What explains the rapid decline of sovereign-wealth funds?
King Abdullah Bin Abdelaziz Al Saud of Saudi Arabia Remember sovereign-wealth funds? SWFs were the gigantic pools of capital amassed by governments that were export powerhouses (China, Singapore, Korea) or commodity exporters (Saudi Arabia, Kuwait, Persian Gulf sultanates, Russia) benefiting from the boom in global trade and spiking prices.
In 2007, after a five-year global boom, they emerged as a suddenly massive asset class. Morgan Stanley analyst Stephen Jen, one of the first to latch on to their importance, notched their collective net worth at $2.3 trillion in March 2007 and at about $3 trillion later that year.
The global financial class viewed them with a mix of fear (Oh no! The Arabs and Chinese are going to buy all our strategically important companies!) and optimism (Holy cash cow! A new source of financing and clients for investment banks!). The fact that SWFs operated with all the transparency of a sheet of tin foil only enhanced their appeal and apparent power.
In January 2008, SWFs were the talk of the World Economic Forum at Davos, Switzerland. After all, if the potent economic trends that had made them powers in the first place were to continue, SWFs would only get bigger. (This was another example of what I’ve dubbed “pro forma disease,” the tendency to extrapolate a few years of impressive growth endlessly into the future: i.e., since housing prices doubled in the last five years, they’ll do so in the next five.)
In October 2007, the precise top of the global bull market, McKinsey & Co. issued a huge report about private-equity firms and sovereign-wealth funds fueled by petrodollars and Asian exporters. The New Power Brokers, as McKinsey dubbed them, had about $8.4 trillion in assets in 2006, a number that had tripled since 2000 and “which could double in five years.” McKinsey estimated that oil-related SWFs alone had more than $2 trillion, with the Abu Dhabi Investment Authority alone playing with $875 billion. In no time, McKinsey suggested, the newly formed China Investment Corp would have $300 billion, Korea’s SWF would have $100 billion, and Singapore’s Government Investment Corp. $300 billion. According to this report from early 2008, Simon Johnson, then the chief economist at the International Monetary Fund, believed SWFs’ assets would rise to $10 trillion by 2012, while Stephen Jen of Morgan Stanley believed they’d rise to $12 trillion by 2015.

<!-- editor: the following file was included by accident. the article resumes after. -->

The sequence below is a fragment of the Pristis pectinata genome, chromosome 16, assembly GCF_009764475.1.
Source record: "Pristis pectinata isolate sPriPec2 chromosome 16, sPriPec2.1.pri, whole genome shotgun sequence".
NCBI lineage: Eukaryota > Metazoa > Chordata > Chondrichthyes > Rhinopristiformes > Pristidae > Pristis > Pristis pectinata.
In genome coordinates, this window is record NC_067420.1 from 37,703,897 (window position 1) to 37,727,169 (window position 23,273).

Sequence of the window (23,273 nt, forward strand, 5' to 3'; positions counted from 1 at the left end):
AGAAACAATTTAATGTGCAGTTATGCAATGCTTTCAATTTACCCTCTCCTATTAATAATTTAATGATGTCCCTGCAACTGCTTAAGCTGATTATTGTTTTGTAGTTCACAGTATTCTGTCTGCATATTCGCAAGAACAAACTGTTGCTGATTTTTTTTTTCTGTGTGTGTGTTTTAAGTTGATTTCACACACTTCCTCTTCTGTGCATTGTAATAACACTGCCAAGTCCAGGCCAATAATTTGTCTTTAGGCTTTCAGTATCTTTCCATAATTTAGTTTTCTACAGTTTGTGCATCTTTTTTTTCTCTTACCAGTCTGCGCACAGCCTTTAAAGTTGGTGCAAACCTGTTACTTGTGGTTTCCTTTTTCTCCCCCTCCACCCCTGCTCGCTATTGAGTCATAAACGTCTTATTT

As you’ve probably guessed by now, the projections haven’t quite materialized. The SWFs, it turned out, have been felled by the same forces that have brought down so many other investors, including private-equity and hedge funds—a reversal of economic trends that propelled them to prominence and poor decision-making. The volume of world trade fell 11.3 percent from the fourth quarter of 2008 to the first quarter of 2009, which means fewer dollars flowing into the coffers of Asian central banks. The price of oil has plummeted by two-thirds since its peak last year, while demand has slackened, which means fewer dollars for Persian Gulf states. SWFs have also proven to be poor market-timers, as many of them plunged deeply into stocks in 2007 and 2008 and were effectively taken to the cleaners by American financiers.
Singapore’s Temasek just sold at a huge loss the stake in Bank of America it had acquired via a $4.4 billion investment in Merrill Lynch. The Abu Dhabi Investment Authority in November 2007 invested $7.5 billion in Citigroup, buying preferred stock convertible into common stock at prices in the mid-$30s. Citi’s stock today trades for less than $4. In March 2007, China Investment Corp. bought $3 billion in stock of Blackstone at about $28 per share. Today, Blackstone trades at about $11 per share, meaning China’s down about 60 percent on that investment.
A new report by the Monitor Group quantifies just how much SWFs have fallen. Data crunched by Bill Megginson of the University of Oklahoma and other researchers showed that the funds have lost “at least $57.2 billion on paper from their initial investments.” Monitor concludes: “This SWF performance is driven primarily by their large exposure to the financial services sector, but also likely due to unfortunate stock picking or a tendency to invest in distressed industries as a way to minimize political or PR opposition.” And so the asset class that two years ago seemed poised to take over the world is contracting.
Monitor concludes that the globe’s 31 SWFs, spread among 23 countries, have total assets of $1.8 trillion, and that many have shrunk. The Abu Dhabi Investment Authority has $282 billion (about one-third of McKinsey’s 2007 estimate). The China Investment Corp. has $190 billion (not $300 billion, as per McKinsey), and the Korea Investment Corp. has $20 billion.
Of course, we shouldn’t compound the error of extrapolating from recent results endlessly into the future. The SWFs’ $1.8 trillion still represents a significant chunk of change. And once the world’s downward economic spiral is halted, commodity prices and the volume of trade will start to grow again. Who knows, in three or four years, they may even be worth $3 trillion!